On November 9-11, 2009, the Sea Grant Climate Network, a national collaboration among Sea Grant extension agents, communicators, and educators, held its first workshop, “Climate Adaptation in Coastal Communities: A Network Approach to Outreach.”
The workshop had two objectives: strengthening the capacity within the Sea Grant network to plan, deliver, and evaluate climate-outreach programs tailored to the needs of local communities; and implementing and evaluating five projects to explore the impacts of climate change and educate communities, which could lead to action in climate-change adaptation.
More than 90 Sea Grant outreach representatives, National Oceanic and Atmospheric Administration (NOAA) representatives, and other community and university partners attended the workshop in person. An additional 48 people attended online Webcasts. Workshop participants collaborated with community decision-making partners to develop low-cost projects that will be completed in their communities over the following year using the tools and techniques learned at the workshop.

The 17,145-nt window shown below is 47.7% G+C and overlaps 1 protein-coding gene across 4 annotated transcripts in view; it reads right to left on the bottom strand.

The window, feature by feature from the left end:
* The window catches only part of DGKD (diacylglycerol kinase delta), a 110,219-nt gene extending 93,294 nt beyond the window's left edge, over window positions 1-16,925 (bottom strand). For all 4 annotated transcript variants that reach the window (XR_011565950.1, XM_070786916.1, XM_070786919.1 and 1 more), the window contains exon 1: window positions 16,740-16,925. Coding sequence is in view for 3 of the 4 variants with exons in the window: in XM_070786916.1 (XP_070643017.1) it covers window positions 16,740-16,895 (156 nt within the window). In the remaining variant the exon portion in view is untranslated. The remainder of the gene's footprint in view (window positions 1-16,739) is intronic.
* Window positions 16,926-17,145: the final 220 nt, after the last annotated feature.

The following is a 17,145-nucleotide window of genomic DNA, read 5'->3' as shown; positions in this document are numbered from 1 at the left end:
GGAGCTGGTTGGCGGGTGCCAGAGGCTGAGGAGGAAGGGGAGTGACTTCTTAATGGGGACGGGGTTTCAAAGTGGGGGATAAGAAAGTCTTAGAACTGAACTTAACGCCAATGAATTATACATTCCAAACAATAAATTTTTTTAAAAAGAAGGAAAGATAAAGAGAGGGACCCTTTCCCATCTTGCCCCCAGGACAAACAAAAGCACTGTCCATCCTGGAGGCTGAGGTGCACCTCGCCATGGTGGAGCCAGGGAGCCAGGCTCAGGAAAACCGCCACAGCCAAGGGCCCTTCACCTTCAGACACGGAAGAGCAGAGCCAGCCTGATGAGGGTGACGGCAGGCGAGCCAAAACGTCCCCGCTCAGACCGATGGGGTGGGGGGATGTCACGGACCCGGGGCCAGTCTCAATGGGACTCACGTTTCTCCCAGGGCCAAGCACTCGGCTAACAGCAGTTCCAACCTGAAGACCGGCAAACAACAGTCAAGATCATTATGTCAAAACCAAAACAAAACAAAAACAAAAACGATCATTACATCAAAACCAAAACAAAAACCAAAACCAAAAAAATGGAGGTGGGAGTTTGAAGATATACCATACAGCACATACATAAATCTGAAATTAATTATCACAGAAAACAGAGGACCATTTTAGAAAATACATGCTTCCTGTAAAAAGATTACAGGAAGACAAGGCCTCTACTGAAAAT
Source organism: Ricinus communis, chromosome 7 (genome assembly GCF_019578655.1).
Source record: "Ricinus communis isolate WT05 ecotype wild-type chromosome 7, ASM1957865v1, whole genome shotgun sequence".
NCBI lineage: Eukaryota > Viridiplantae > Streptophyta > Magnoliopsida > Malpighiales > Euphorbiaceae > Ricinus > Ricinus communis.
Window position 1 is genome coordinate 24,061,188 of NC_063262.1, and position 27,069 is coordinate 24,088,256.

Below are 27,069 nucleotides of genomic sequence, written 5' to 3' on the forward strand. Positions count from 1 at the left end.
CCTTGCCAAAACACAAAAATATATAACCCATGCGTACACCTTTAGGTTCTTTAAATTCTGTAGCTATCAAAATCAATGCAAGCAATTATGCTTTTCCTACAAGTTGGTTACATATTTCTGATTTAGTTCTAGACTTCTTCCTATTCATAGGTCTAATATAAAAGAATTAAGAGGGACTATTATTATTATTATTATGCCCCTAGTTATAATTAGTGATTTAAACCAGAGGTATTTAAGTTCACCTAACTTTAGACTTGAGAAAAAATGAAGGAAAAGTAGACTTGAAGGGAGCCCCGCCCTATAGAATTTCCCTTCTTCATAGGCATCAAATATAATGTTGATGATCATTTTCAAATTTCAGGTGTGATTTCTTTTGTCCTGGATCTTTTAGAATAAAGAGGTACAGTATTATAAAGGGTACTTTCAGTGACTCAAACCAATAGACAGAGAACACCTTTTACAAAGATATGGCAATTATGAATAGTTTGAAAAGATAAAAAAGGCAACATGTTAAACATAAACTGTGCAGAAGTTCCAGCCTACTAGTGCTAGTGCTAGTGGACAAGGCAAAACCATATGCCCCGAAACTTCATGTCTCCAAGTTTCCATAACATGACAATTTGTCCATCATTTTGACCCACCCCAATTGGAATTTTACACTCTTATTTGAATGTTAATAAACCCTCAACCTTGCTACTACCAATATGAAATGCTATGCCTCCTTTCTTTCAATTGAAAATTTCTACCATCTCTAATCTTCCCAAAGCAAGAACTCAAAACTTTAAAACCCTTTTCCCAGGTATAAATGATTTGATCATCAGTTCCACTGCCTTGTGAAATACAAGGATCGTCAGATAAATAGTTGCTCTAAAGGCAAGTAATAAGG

Along the South Carolina coast, a local partner is the Kitchen Table Climate Study Group, comprising citizens from McClellanville, a village (pop. 500) north of Charleston, and the surrounding rural area. Worried about their community’s future, group members are collaborating to stay current on scientific findings and forecasts of climate change.
“The Kitchen Table Climate Study Group wants people to be more informed about climate change, but keeping up with the science is time-consuming,” says Jessica Whitehead, regional climate extension specialist for the S.C. and N.C. Sea Grant Extension programs. “Sea Grant can help by assembling the latest climate science information and presenting it in ways that help the Kitchen Table group stay current and help similar new study groups get started.”
In May 2010, the Sea Grant programs in the Southeast and the NOAA Southeastern and Caribbean Regional Team (SECART) will host a workshop focused on enhancing climate engagement capacity throughout the region.
Workshop invitees could include Sea Grant extension agents, NOAA personnel with outreach responsibilities, and climate experts from within the region (Regional Climate Centers, state climate offices) and from across the nation (NOAA Climate Program Office, academic leaders, and other agencies).
“Providing coastal decision-makers with the latest credible information about climate variability and climate change is a task larger than any single agency,” says Whitehead.